If You Are Not Squatting Past Parallel, You Are Not Squatting!

I’m sure the title of this post will stir up plenty of controversy, and although that is not necessarily my intention, I do think the topic needs to be discussed, and differences of opinions need to be aired out. I am actually writing this in response to question I got from a friend that routinely squats past parallel and was recently told by a physical therapist assistant to NEVER do so as it will cause damage to the knees. At this point, it is important to define what a squat actually is. Are we talking about back squatting, front squatting, getting up and down from a chair or toilet, a transition in getting up from the ground, giving your toddler a bath, pooping (I’m not too professional to say pooping) into a hole on the ground (had to do it in Croatia), etc. Regardless, the idea is that there is a variety of ways to squat and it is important to understand that at the fundamental level squatting is a position and not an exercise. With this being said, if one cannot get to the bottom of a squat POSITION, it is probably not a good idea to be loading the movement through a partial range with any resistance. In my clinical experience, it is not the act of squatting below parallel that is harmful to the knees but the inability to obtain the bottom position of a full depth squat well that ultimately leads to dysfunction and disability from knee injuries. The ability to obtain the bottom of a squat without compensation such as forward weight shifting, foot/ankle turnout, knees translating inward, spine excessively rounding, and/or the neck overextending, is a wonderful display of mobility and stability that carries over to so many activities of daily living. Once this position is able to be controlled and maintained, why can’t one load the pattern gradually like any other movement in the strength and conditioning world? The problem that I most commonly see is that resistance is added to a squat pattern before one has learned to control the entire movement from top to bottom without resistance.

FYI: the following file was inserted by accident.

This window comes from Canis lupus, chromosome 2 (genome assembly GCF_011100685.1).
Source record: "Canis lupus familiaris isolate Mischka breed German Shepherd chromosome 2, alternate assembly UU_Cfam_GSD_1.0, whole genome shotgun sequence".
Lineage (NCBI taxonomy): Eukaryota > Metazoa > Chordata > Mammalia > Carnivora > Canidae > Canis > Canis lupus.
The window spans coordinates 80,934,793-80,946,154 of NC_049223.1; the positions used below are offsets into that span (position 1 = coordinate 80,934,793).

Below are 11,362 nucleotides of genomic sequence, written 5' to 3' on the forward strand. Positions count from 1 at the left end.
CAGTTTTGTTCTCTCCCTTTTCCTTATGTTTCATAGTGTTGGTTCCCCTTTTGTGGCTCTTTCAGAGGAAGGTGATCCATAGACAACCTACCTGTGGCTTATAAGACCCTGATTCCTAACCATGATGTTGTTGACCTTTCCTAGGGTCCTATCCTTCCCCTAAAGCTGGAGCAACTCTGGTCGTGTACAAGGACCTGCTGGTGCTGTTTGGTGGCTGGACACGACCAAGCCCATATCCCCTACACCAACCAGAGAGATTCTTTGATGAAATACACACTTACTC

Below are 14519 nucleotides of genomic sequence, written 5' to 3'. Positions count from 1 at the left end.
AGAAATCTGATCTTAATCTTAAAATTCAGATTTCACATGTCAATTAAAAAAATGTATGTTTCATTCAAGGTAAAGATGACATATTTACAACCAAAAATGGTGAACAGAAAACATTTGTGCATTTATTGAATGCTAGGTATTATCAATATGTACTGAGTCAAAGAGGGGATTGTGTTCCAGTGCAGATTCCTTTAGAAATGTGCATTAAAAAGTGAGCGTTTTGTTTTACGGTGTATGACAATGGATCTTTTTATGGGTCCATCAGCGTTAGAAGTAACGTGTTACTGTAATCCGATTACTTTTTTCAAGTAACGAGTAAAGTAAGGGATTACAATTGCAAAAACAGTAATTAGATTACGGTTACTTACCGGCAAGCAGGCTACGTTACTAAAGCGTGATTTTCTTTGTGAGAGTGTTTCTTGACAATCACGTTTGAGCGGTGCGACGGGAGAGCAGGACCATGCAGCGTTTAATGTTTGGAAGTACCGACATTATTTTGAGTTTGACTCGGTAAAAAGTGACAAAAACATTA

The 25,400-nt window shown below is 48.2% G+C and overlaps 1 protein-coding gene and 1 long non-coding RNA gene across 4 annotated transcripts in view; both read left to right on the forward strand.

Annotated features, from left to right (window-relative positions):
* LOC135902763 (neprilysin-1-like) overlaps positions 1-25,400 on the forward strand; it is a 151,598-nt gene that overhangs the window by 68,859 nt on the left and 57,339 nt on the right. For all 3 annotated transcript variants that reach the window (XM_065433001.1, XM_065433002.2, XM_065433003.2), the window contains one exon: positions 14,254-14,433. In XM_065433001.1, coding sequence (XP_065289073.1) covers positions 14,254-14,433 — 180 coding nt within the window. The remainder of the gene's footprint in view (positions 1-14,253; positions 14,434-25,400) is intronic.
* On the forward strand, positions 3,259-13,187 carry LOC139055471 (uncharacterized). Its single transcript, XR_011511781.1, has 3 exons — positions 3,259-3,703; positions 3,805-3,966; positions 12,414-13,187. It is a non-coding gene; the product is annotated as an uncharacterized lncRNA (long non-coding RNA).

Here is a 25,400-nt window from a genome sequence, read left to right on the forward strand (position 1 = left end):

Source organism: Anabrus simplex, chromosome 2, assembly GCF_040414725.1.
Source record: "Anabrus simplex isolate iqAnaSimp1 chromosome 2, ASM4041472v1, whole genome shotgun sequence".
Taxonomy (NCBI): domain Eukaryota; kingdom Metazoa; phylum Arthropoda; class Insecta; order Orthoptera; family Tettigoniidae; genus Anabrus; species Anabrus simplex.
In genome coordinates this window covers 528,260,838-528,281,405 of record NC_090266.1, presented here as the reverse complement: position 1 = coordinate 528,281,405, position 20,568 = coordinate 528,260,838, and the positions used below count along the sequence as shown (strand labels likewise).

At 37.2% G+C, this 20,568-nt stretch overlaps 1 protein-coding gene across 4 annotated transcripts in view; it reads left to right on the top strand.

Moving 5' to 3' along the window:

With all this being said, I am not trying to bash any one individual’s opinion, as I had the same thought process at one time in my career. I did; however, want to use this topic to bring up a bigger point and that is that general rules stating that one should NEVER do something in regards to a movement tend to be easily refuted. Training someone to move better is highly specific to that individual. As a physical therapist and being the husband of a physical therapist assistant, I have had plenty of experience listening to individuals with high levels of education prescribe general limitations to individuals’ movement practices without actually watching them move. Let’s get into the habit of assessing movement before giving advice about movement.